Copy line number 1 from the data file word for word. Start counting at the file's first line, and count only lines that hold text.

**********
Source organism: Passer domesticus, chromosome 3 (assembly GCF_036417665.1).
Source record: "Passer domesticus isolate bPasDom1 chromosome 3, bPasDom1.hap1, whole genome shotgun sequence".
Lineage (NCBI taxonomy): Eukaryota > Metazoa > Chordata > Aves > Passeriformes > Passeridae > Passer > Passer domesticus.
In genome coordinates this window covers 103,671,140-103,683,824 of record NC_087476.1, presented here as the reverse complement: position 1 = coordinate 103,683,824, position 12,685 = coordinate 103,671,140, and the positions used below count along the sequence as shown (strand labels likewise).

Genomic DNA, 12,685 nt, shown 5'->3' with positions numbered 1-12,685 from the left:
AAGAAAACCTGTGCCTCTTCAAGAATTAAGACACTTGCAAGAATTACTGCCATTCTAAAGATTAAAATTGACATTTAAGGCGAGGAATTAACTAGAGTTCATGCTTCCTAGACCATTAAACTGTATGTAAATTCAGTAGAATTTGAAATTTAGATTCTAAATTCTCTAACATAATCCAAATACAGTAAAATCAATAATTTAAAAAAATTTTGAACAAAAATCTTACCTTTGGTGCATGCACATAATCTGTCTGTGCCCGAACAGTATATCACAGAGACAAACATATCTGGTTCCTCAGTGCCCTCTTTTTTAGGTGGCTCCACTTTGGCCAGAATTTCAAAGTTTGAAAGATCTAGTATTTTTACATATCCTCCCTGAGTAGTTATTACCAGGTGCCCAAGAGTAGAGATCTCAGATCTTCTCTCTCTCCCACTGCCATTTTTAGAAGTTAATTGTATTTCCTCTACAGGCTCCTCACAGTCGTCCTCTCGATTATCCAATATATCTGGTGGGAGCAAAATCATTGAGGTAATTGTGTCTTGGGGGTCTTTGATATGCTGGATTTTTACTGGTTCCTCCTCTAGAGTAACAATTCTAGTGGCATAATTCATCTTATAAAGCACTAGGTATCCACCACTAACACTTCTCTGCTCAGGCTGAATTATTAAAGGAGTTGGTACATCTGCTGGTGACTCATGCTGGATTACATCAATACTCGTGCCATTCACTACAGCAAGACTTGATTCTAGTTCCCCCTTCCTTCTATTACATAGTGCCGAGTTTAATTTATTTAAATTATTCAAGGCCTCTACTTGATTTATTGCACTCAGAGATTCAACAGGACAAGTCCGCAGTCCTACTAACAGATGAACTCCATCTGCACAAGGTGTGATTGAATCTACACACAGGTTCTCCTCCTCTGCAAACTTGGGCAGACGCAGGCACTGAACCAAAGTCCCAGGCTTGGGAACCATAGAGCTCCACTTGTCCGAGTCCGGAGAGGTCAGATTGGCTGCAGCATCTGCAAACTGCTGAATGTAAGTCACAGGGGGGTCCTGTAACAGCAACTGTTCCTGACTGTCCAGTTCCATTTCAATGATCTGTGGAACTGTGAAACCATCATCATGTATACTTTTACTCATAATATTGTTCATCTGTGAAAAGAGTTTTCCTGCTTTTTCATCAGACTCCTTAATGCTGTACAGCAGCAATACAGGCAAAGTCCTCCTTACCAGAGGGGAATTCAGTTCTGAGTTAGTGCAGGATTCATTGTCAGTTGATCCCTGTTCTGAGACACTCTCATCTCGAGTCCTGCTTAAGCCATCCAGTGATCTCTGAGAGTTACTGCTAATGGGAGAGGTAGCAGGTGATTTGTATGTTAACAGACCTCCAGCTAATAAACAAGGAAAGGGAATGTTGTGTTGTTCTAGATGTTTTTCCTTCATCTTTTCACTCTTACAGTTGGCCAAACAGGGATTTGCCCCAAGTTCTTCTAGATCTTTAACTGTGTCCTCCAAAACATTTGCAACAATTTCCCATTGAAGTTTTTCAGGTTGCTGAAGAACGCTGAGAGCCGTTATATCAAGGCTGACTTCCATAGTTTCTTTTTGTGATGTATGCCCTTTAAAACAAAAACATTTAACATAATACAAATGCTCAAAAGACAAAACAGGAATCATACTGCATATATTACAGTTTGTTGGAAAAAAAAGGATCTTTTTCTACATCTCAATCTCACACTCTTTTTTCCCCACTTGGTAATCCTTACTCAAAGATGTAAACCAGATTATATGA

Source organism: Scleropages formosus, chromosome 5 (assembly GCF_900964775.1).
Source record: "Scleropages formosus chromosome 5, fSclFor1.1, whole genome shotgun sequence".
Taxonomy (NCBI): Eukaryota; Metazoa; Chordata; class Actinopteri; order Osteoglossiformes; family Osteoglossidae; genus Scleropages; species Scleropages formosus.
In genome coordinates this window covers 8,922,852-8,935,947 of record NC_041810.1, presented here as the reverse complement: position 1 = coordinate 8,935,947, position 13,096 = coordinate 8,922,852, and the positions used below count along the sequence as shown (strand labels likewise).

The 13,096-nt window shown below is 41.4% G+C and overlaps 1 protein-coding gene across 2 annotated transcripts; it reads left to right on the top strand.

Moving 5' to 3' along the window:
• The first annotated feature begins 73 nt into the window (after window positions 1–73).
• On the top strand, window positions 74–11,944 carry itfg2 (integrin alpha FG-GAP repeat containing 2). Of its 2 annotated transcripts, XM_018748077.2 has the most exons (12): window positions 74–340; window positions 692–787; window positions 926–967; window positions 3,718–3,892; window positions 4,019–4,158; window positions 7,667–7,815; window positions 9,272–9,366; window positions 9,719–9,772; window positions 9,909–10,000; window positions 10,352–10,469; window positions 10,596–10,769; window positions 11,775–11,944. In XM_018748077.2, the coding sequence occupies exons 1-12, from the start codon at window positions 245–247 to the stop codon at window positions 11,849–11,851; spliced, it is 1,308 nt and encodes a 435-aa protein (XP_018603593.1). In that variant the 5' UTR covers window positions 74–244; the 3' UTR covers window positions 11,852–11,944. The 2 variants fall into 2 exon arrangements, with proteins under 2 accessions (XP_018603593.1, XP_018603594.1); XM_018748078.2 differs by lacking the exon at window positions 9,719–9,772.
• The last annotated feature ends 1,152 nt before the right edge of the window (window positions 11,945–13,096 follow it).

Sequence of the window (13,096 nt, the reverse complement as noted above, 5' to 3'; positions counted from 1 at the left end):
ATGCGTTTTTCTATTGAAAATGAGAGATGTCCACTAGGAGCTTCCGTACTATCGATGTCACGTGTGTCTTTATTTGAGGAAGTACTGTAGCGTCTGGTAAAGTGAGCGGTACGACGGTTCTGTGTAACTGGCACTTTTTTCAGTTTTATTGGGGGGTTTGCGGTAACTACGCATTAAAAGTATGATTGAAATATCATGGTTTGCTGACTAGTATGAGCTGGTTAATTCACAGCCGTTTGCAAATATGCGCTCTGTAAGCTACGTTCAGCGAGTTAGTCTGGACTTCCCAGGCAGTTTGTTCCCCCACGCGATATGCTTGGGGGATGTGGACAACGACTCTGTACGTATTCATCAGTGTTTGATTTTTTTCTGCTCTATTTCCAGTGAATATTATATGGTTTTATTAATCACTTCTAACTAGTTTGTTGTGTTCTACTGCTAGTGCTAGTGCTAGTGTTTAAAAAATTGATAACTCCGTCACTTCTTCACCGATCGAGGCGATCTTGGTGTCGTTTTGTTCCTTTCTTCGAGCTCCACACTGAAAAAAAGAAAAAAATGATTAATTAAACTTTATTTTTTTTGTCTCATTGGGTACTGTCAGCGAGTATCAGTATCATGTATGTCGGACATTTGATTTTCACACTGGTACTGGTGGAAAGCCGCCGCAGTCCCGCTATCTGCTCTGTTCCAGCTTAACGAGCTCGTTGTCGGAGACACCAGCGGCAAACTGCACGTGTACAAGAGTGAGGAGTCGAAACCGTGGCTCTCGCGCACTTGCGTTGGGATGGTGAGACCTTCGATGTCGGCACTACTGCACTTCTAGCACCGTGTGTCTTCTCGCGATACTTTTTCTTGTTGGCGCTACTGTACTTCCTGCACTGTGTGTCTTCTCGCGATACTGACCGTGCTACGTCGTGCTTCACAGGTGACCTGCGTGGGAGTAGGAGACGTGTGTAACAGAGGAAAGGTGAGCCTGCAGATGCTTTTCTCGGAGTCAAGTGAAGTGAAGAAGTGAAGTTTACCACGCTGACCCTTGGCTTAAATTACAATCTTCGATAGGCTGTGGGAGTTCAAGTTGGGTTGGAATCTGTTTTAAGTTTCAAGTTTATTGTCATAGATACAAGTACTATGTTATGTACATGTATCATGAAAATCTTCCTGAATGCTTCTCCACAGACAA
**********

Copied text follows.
Source organism: Passer domesticus, chromosome 3 (assembly GCF_036417665.1).